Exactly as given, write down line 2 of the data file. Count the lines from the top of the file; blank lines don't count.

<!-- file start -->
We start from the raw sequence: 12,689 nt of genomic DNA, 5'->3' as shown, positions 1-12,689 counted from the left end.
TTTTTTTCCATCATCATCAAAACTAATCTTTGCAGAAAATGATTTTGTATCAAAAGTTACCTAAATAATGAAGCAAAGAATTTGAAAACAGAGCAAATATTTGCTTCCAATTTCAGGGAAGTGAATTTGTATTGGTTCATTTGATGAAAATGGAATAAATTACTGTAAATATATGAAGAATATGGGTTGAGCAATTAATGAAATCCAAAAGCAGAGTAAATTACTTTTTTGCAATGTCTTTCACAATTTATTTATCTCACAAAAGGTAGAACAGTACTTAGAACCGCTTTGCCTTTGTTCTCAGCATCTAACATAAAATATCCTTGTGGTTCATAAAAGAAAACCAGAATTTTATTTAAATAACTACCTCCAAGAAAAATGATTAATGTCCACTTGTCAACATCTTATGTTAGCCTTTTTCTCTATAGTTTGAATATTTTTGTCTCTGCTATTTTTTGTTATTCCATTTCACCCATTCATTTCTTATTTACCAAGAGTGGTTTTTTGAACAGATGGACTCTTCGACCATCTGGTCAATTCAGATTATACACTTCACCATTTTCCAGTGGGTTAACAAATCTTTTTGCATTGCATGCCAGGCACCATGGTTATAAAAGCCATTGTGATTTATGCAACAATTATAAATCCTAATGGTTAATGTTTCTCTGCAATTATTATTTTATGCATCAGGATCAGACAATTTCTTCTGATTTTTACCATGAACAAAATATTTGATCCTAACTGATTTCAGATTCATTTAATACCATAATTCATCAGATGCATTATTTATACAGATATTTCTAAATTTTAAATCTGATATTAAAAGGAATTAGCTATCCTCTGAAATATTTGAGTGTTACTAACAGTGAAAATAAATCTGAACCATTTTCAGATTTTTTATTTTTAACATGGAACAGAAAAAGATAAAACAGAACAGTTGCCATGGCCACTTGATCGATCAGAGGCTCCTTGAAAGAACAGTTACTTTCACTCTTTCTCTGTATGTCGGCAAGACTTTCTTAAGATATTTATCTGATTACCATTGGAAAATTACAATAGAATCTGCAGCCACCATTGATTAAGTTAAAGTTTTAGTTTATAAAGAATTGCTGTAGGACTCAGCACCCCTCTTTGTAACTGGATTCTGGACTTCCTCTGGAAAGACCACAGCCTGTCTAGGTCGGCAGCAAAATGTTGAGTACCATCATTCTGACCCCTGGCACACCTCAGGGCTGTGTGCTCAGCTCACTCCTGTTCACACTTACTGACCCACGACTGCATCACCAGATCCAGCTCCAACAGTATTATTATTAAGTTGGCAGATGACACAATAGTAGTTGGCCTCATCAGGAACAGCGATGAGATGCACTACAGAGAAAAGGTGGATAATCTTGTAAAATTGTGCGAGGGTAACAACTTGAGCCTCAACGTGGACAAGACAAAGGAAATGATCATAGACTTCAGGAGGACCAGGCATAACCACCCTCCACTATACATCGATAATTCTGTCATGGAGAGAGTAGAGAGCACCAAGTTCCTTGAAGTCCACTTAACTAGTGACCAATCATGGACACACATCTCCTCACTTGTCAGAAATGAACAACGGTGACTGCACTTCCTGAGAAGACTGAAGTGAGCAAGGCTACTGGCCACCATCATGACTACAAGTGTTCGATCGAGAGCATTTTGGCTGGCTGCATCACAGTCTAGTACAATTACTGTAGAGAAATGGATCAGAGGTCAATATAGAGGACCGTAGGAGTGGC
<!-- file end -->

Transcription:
TTTTTTTCCATCATCATCAAAACTAATCTTTGCAGAAAATGATTTTGTATCAAAAGTTACCTAAATAATGAAGCAAAGAATTTGAAAACAGAGCAAATATTTGCTTCCAATTTCAGGGAAGTGAATTTGTATTGGTTCATTTGATGAAAATGGAATAAATTACTGTAAATATATGAAGAATATGGGTTGAGCAATTAATGAAATCCAAAAGCAGAGTAAATTACTTTTTTGCAATGTCTTTCACAATTTATTTATCTCACAAAAGGTAGAACAGTACTTAGAACCGCTTTGCCTTTGTTCTCAGCATCTAACATAAAATATCCTTGTGGTTCATAAAAGAAAACCAGAATTTTATTTAAATAACTACCTCCAAGAAAAATGATTAATGTCCACTTGTCAACATCTTATGTTAGCCTTTTTCTCTATAGTTTGAATATTTTTGTCTCTGCTATTTTTTGTTATTCCATTTCACCCATTCATTTCTTATTTACCAAGAGTGGTTTTTTGAACAGATGGACTCTTCGACCATCTGGTCAATTCAGATTATACACTTCACCATTTTCCAGTGGGTTAACAAATCTTTTTGCATTGCATGCCAGGCACCATGGTTATAAAAGCCATTGTGATTTATGCAACAATTATAAATCCTAATGGTTAATGTTTCTCTGCAATTATTATTTTATGCATCAGGATCAGACAATTTCTTCTGATTTTTACCATGAACAAAATATTTGATCCTAACTGATTTCAGATTCATTTAATACCATAATTCATCAGATGCATTATTTATACAGATATTTCTAAATTTTAAATCTGATATTAAAAGGAATTAGCTATCCTCTGAAATATTTGAGTGTTACTAACAGTGAAAATAAATCTGAACCATTTTCAGATTTTTTATTTTTAACATGGAACAGAAAAAGATAAAACAGAACAGTTGCCATGGCCACTTGATCGATCAGAGGCTCCTTGAAAGAACAGTTACTTTCACTCTTTCTCTGTATGTCGGCAAGACTTTCTTAAGATATTTATCTGATTACCATTGGAAAATTACAATAGAATCTGCAGCCACCATTGATTAAGTTAAAGTTTTAGTTTATAAAGAATTGCTGTAGGACTCAGCACCCCTCTTTGTAACTGGATTCTGGACTTCCTCTGGAAAGACCACAGCCTGTCTAGGTCGGCAGCAAAATGTTGAGTACCATCATTCTGACCCCTGGCACACCTCAGGGCTGTGTGCTCAGCTCACTCCTGTTCACACTTACTGACCCACGACTGCATCACCAGATCCAGCTCCAACAGTATTATTATTAAGTTGGCAGATGACACAATAGTAGTTGGCCTCATCAGGAACAGCGATGAGATGCACTACAGAGAAAAGGTGGATAATCTTGTAAAATTGTGCGAGGGTAACAACTTGAGCCTCAACGTGGACAAGACAAAGGAAATGATCATAGACTTCAGGAGGACCAGGCATAACCACCCTCCACTATACATCGATAATTCTGTCATGGAGAGAGTAGAGAGCACCAAGTTCCTTGAAGTCCACTTAACTAGTGACCAATCATGGACACACATCTCCTCACTTGTCAGAAATGAACAACGGTGACTGCACTTCCTGAGAAGACTGAAGTGAGCAAGGCTACTGGCCACCATCATGACTACAAGTGTTCGATCGAGAGCATTTTGGCTGGCTGCATCACAGTCTAGTACAATTACTGTAGAGAAATGGATCAGAGGTCAATATAGAGGACCGTAGGAGTGGC